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Oxfam Bookshops are NOT ethical
Last Post 27/05/2016 14:54:55 by EcoverWatch. 2 Replies.
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ArberyBooks
New Member
New Member
Posts:1


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02/12/2013 00:35:30
    Independent secondhand booksellers have to pay full business rates (Oxfam pays reduced rates), have to pay full wages (Oxfam relies on volunteers) and have to pay for stock (Oxfam gets stock free).

    This unequal playing field has forced many independent secondhand booksellers to close. If Oxfam had behaved ethically, it would have stayed out of a business where it had an unfair advantage, but it decided that its own brand image and income was more important than British livelihoods. The result has been that its aggressive actions, opening bookshops wherever it could, has forced many long-standing secondhand booksellers to close. In this field of business Oxfam’s behaviour has been no more ethical than Starbucks or any other High Street invader. Ethical consumers should donate to Oxfam if they wish - but they should also boycott Oxfam Bookshops and make it clear why they are doing so.
    Rob Harrison
    ECRA STAFF
    Senior Member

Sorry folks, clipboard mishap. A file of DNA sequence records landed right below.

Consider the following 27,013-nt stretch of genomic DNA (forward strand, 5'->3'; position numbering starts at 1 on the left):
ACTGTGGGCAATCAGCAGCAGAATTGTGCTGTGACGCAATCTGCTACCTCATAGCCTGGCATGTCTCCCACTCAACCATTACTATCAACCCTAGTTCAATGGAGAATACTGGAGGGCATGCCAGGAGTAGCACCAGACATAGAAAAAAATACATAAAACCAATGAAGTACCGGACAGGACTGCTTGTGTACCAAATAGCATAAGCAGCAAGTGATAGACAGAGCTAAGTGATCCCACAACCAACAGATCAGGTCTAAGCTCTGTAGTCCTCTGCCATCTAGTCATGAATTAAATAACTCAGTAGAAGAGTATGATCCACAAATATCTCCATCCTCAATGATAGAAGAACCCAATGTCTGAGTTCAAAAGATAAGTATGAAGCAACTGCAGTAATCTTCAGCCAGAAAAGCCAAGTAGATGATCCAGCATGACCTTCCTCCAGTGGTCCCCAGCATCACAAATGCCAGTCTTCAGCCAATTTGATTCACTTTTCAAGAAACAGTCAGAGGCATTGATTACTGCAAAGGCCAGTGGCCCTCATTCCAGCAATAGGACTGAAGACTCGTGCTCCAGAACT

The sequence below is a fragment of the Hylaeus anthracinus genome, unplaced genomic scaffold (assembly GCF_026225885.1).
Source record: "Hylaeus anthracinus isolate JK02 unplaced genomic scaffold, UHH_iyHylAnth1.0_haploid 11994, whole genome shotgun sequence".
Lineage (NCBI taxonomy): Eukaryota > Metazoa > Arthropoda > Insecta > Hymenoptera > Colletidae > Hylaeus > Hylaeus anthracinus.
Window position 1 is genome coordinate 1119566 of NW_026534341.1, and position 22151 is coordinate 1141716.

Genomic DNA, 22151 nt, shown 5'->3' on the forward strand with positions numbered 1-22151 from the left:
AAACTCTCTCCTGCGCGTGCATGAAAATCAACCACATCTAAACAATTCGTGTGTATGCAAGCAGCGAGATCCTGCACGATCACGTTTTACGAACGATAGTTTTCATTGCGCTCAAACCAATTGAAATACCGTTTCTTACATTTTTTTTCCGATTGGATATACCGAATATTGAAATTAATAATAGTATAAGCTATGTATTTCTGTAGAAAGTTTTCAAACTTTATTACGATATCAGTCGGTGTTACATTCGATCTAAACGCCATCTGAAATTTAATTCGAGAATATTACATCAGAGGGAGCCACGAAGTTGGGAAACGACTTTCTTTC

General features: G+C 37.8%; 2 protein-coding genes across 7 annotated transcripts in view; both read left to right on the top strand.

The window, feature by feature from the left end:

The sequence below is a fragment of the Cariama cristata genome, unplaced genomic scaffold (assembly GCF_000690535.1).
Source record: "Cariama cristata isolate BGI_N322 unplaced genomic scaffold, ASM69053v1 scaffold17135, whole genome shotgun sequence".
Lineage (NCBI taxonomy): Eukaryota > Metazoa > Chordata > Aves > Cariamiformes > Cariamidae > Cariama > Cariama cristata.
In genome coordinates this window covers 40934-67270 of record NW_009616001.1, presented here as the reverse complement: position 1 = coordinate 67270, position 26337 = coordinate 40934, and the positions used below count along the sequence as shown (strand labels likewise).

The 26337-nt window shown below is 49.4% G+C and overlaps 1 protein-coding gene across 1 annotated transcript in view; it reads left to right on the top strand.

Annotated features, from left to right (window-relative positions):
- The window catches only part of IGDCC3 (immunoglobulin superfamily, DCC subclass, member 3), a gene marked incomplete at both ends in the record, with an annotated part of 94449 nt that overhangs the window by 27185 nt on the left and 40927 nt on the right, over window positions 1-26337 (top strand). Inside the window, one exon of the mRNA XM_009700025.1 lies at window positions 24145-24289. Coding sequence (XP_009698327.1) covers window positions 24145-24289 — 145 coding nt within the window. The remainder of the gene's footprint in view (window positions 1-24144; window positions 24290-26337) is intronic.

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    Posts:36


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    03/12/2013 16:39:28
    From your point of view I can see how it can look like being invaded by a starbucks-like corporation. It's hard not to see Oxfam's point of view too - which is surely that people now donate so many books that the logic of dedicated bookshops that can raise funds for famine relief is inescapable for them. I guess it is up to each individual to choose whose side to take.
    Incidentally there is a slightly strange article on forbes.com website which likens Oxfam's tax avoidance to Amazon's. http://www.forbes.com/sites/timwors...n-britain/
    EcoverWatch
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    Posts:5


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    27/05/2016 14:54:55
    Incidentally, I don't see how any organization and/or individual can be "ethical" while supporting the suffering and killing of any animal, bet it human or non-human.
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